LIFE ON THE SHORE AND IN THE SEA
The Sublittoral Zone
In the first years after Surtsey’s formation, only a few species of benthic algae and animals could be found. The species were distributed sparsely, sometimes at a depth that was not natural to them compared to other coastal areas of Iceland. The first organisms to be discovered on the hard sea floor around Surtsey were colonial diatoms and the the brown alge, bladderlock (Alaria esculenta), Among animals found here at this time were the saddle oyster (Heteranomia squamala), wrinkled rock borer (Hiatella arctica), and common mussel (Mytilus edulis). Crustacean species – e.g. the acorn barnacle and Verruca stroemia – were also found, as well as one shrimp species and the crab species Arctic lyre crab (Hyas coarctatus). Since then the number of species of algae and benthic animals has grown, and benthic communities have developed.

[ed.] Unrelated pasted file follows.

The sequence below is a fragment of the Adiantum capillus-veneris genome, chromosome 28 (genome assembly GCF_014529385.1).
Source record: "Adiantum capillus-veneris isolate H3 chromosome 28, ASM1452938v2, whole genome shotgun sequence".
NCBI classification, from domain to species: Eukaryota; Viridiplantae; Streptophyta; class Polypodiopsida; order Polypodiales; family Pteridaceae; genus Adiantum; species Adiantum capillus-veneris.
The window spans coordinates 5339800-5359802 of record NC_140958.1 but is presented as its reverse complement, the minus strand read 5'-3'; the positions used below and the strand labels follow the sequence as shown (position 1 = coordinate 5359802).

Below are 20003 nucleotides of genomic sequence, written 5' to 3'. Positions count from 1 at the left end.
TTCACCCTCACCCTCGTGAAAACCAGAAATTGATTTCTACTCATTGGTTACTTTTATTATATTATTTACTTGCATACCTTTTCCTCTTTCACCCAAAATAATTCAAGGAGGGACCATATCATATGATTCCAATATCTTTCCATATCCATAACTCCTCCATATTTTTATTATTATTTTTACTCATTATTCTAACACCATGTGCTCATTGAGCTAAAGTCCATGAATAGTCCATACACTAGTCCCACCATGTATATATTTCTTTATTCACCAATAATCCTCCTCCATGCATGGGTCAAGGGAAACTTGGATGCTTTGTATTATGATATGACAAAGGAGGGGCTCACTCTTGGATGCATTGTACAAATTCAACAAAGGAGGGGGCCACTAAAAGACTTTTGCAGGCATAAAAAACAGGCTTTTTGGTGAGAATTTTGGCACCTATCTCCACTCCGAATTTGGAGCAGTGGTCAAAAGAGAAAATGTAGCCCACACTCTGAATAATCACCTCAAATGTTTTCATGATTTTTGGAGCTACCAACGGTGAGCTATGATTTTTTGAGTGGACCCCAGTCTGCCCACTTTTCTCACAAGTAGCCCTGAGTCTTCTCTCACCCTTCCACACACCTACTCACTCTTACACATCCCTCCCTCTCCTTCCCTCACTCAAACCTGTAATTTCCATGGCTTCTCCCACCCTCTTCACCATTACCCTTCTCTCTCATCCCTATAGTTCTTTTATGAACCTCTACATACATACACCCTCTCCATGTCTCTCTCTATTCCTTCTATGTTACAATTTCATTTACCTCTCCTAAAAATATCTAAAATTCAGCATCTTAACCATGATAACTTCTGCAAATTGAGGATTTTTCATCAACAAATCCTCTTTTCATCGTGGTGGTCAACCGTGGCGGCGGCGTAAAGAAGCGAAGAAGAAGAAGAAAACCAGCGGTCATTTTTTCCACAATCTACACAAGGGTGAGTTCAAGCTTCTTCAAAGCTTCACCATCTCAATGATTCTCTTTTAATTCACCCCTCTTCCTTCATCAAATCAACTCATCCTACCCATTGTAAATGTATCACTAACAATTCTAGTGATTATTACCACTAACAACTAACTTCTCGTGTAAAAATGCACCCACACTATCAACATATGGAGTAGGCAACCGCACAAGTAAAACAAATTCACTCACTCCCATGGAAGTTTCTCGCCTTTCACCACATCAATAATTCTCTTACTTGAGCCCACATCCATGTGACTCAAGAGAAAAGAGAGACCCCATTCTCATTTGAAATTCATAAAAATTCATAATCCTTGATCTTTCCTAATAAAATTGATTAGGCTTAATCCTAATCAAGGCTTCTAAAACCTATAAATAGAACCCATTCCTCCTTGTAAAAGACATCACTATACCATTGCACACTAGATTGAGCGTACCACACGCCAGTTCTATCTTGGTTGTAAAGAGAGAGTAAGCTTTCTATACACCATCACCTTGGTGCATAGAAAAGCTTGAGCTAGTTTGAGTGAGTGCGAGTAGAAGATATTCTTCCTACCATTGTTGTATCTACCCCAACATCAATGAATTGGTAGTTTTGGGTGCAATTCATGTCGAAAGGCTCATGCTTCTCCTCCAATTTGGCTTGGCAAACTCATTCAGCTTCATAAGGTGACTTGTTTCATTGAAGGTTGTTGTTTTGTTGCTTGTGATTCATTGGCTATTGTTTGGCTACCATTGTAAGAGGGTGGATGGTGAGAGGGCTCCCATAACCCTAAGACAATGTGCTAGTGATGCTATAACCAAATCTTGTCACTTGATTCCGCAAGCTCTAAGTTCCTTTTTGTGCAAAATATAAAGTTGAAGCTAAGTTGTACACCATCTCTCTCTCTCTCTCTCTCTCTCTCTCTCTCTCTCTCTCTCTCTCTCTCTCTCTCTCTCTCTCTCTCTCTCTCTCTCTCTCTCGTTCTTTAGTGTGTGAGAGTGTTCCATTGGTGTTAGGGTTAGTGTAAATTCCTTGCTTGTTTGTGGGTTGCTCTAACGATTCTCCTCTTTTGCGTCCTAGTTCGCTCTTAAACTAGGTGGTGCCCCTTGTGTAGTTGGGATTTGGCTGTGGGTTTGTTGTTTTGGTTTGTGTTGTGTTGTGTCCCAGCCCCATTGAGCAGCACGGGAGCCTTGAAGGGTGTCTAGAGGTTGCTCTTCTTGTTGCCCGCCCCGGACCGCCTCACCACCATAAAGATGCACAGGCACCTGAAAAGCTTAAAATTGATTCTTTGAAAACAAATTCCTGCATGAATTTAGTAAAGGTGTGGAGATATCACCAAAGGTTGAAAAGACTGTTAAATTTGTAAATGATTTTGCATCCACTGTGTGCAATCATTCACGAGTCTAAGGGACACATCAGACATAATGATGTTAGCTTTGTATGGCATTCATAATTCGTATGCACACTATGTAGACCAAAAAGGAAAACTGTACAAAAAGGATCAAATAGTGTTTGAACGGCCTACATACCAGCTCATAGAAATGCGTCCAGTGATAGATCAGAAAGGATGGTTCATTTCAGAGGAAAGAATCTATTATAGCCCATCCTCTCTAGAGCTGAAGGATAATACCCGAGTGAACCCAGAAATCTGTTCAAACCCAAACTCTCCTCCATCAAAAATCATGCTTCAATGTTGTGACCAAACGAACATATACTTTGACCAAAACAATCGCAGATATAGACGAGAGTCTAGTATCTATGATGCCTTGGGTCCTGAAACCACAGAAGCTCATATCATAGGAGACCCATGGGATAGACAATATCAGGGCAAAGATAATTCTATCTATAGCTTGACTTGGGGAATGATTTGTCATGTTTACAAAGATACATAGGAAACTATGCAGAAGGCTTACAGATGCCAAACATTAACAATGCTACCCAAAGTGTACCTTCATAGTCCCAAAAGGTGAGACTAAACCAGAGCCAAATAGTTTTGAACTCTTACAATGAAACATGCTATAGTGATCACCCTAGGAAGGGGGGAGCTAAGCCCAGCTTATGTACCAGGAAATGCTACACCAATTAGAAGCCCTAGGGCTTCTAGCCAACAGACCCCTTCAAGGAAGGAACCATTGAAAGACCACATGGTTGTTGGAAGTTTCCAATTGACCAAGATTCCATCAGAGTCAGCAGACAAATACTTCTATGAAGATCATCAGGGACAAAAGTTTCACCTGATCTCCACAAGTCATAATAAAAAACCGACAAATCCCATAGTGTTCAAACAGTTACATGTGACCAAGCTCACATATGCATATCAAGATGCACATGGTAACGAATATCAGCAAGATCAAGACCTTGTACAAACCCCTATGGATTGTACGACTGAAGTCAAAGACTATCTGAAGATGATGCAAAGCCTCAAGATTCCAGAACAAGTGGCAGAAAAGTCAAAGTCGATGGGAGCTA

At present there are two different communities on the sea floor around Surtsey. First, there is a community in shallow waters, at a depth of 0-15 m, consisting of bladderlock (Alaria esculenta), forest kelp (Laminaria hyperborea), mermaids hair (Desmarestia aculeata), Polysiphonia stricta and other species. The other community is found in deeper waters (20-30 m depth), where red algae species are dominant, primarily the red algae Phycodrys rubens, Lomentaria orcadensis, and purple laver . The most characteristic animal in the deep community is the soft coral species dead man’s fingers (Alcyonium digitatum).